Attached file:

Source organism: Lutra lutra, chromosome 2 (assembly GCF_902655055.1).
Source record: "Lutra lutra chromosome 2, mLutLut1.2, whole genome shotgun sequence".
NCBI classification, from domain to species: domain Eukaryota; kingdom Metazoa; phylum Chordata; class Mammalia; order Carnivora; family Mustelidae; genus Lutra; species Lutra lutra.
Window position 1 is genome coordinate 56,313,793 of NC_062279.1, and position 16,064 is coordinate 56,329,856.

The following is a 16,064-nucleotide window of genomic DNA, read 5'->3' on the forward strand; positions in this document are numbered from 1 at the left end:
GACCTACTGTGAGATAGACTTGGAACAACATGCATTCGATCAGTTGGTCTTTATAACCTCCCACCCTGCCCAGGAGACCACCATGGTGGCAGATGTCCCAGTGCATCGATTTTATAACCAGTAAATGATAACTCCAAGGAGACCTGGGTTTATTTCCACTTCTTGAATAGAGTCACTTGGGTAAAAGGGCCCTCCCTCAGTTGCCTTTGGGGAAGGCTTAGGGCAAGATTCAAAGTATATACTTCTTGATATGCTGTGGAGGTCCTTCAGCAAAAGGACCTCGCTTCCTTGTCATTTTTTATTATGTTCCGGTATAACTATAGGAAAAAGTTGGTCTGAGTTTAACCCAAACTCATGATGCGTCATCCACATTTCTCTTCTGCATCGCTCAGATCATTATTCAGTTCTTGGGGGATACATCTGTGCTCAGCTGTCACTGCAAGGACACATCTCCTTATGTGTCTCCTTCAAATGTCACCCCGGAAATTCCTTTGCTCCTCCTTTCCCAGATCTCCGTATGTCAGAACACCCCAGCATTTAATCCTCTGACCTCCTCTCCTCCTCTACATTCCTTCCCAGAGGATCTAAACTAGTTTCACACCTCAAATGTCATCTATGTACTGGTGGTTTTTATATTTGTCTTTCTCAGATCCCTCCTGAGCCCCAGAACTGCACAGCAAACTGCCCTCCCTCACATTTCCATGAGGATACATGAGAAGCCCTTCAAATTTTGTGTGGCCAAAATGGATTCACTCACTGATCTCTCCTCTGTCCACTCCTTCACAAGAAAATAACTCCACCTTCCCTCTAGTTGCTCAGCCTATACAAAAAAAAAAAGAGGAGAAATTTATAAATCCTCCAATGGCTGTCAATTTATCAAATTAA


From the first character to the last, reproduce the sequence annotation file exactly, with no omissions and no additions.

Source organism: Lutra lutra, chromosome 2 (assembly GCF_902655055.1).
Source record: "Lutra lutra chromosome 2, mLutLut1.2, whole genome shotgun sequence".
NCBI classification, from domain to species: domain Eukaryota; kingdom Metazoa; phylum Chordata; class Mammalia; order Carnivora; family Mustelidae; genus Lutra; species Lutra lutra.
Window position 1 is genome coordinate 56,313,793 of NC_062279.1, and position 16,064 is coordinate 56,329,856.

The following is a 16,064-nucleotide window of genomic DNA, read 5'->3' on the forward strand; positions in this document are numbered from 1 at the left end:
GACCTACTGTGAGATAGACTTGGAACAACATGCATTCGATCAGTTGGTCTTTATAACCTCCCACCCTGCCCAGGAGACCACCATGGTGGCAGATGTCCCAGTGCATCGATTTTATAACCAGTAAATGATAACTCCAAGGAGACCTGGGTTTATTTCCACTTCTTGAATAGAGTCACTTGGGTAAAAGGGCCCTCCCTCAGTTGCCTTTGGGGAAGGCTTAGGGCAAGATTCAAAGTATATACTTCTTGATATGCTGTGGAGGTCCTTCAGCAAAAGGACCTCGCTTCCTTGTCATTTTTTATTATGTTCCGGTATAACTATAGGAAAAAGTTGGTCTGAGTTTAACCCAAACTCATGATGCGTCATCCACATTTCTCTTCTGCATCGCTCAGATCATTATTCAGTTCTTGGGGGATACATCTGTGCTCAGCTGTCACTGCAAGGACACATCTCCTTATGTGTCTCCTTCAAATGTCACCCCGGAAATTCCTTTGCTCCTCCTTTCCCAGATCTCCGTATGTCAGAACACCCCAGCATTTAATCCTCTGACCTCCTCTCCTCCTCTACATTCCTTCCCAGAGGATCTAAACTAGTTTCACACCTCAAATGTCATCTATGTACTGGTGGTTTTTATATTTGTCTTTCTCAGATCCCTCCTGAGCCCCAGAACTGCACAGCAAACTGCCCTCCCTCACATTTCCATGAGGATACATGAGAAGCCCTTCAAATTTTGTGTGGCCAAAATGGATTCACTCACTGATCTCTCCTCTGTCCACTCCTTCACAAGAAAATAACTCCACCTTCCCTCTAGTTGCTCAGCCTATACAAAAAAAAAAAGAGGAGAAATTTATAAATCCTCCAATGGCTGTCAATTTATCAAATTAA